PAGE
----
The second level of security is something that you know; such as a password used with computer login or PIN code to use your bank account card on ATM. 3



The highest level of security is something what you are and something that you do. This is essentially what biometric technology is all about. It is clear that people see exciting potential in this technology. One has to keep in mind that biometric technologies are

not even at their best the sole key to security problems. Only with proper system design and smart use of strong cryptography biometric identification systems can claim their big promises. On worst scenarios possibilities of whole new kind of fraud is also possible. This is due to the fact that biometric information of large amount of individuals stored on central databases is always a risk to our privacy.

1.1 Definitions Biometrics can be used for identification and verification of different things about human beings. Identification a.k.a recognition is one-to-many comparing process of a biometric sample or a code derived from it against all of the known biometric reference templates on file. If the acquired sample matches a template stored within error marginal the identity of the enrollee is also matched to that of the previously stored reference. The stored identity information really should not reveal the

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physical identity of the owner of the biometric, but instead a role, which authorizes the use of service or access. Verification is process of comparing a submitted biometric sample against single biometric reference of a single enrollee whose identity or role is being claimed. The reference template doesn't have to reside in large database but can be carried with oneself within a smart card or other security device. If the verification process is well designed the biometric information is not revealed to the system, only the result: match or non-match is confirmed. All biometric identification or authentication technologies operate using the following four stage procedure:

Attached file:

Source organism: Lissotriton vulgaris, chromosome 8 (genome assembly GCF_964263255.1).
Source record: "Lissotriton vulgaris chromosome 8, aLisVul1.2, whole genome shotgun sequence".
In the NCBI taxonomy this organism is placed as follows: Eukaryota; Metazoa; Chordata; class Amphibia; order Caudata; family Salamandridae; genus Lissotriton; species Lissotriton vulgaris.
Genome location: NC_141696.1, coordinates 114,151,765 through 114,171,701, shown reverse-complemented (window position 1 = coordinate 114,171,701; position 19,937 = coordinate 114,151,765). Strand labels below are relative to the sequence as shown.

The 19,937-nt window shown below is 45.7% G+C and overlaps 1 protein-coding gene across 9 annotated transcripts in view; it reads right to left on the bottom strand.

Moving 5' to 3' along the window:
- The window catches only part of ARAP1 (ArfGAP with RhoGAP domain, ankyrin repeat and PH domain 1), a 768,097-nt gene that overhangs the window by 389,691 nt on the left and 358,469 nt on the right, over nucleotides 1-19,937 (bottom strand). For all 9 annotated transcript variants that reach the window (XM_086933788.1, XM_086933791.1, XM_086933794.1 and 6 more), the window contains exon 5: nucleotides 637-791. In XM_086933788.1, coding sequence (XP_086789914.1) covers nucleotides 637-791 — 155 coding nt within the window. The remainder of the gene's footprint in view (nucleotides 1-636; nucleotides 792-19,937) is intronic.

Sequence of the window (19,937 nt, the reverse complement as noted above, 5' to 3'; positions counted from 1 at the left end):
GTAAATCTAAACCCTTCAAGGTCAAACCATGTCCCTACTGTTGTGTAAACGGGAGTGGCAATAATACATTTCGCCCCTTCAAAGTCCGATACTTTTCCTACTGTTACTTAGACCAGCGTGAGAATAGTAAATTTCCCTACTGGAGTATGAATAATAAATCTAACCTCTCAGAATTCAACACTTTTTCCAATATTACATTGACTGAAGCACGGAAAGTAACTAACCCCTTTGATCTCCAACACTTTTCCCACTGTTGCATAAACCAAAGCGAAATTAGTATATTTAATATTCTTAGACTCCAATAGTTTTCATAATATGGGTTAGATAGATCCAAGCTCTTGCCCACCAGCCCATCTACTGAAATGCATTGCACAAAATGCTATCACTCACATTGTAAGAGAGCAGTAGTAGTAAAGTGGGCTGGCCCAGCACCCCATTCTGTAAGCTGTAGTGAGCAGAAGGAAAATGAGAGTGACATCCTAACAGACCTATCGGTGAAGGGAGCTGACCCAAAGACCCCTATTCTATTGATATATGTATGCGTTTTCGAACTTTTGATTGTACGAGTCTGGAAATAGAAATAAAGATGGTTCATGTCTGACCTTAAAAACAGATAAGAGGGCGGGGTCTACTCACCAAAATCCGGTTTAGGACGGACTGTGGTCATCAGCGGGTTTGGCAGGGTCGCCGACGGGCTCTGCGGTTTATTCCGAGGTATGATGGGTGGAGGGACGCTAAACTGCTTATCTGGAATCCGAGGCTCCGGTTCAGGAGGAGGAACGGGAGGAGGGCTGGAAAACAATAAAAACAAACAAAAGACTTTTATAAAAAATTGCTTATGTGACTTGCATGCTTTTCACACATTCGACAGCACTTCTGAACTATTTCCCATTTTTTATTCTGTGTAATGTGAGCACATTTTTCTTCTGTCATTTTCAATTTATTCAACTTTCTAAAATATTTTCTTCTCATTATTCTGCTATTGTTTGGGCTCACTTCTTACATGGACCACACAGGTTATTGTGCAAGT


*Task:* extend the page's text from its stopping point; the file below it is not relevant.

Capture - A physical or behavioral sample is captured by the system during enrolment and also in identification or verification process. 

Extraction - Unique data is extracted from the sample and a template is created.



Comparison - The template is then compared with a new sample.



Match/Non Match - The system then decides if the features extracted from the new sample are a match or a non match.



When comparing different biometrics the probabilities of false rejection (FRR) of true owner of biometric and false acceptance of 5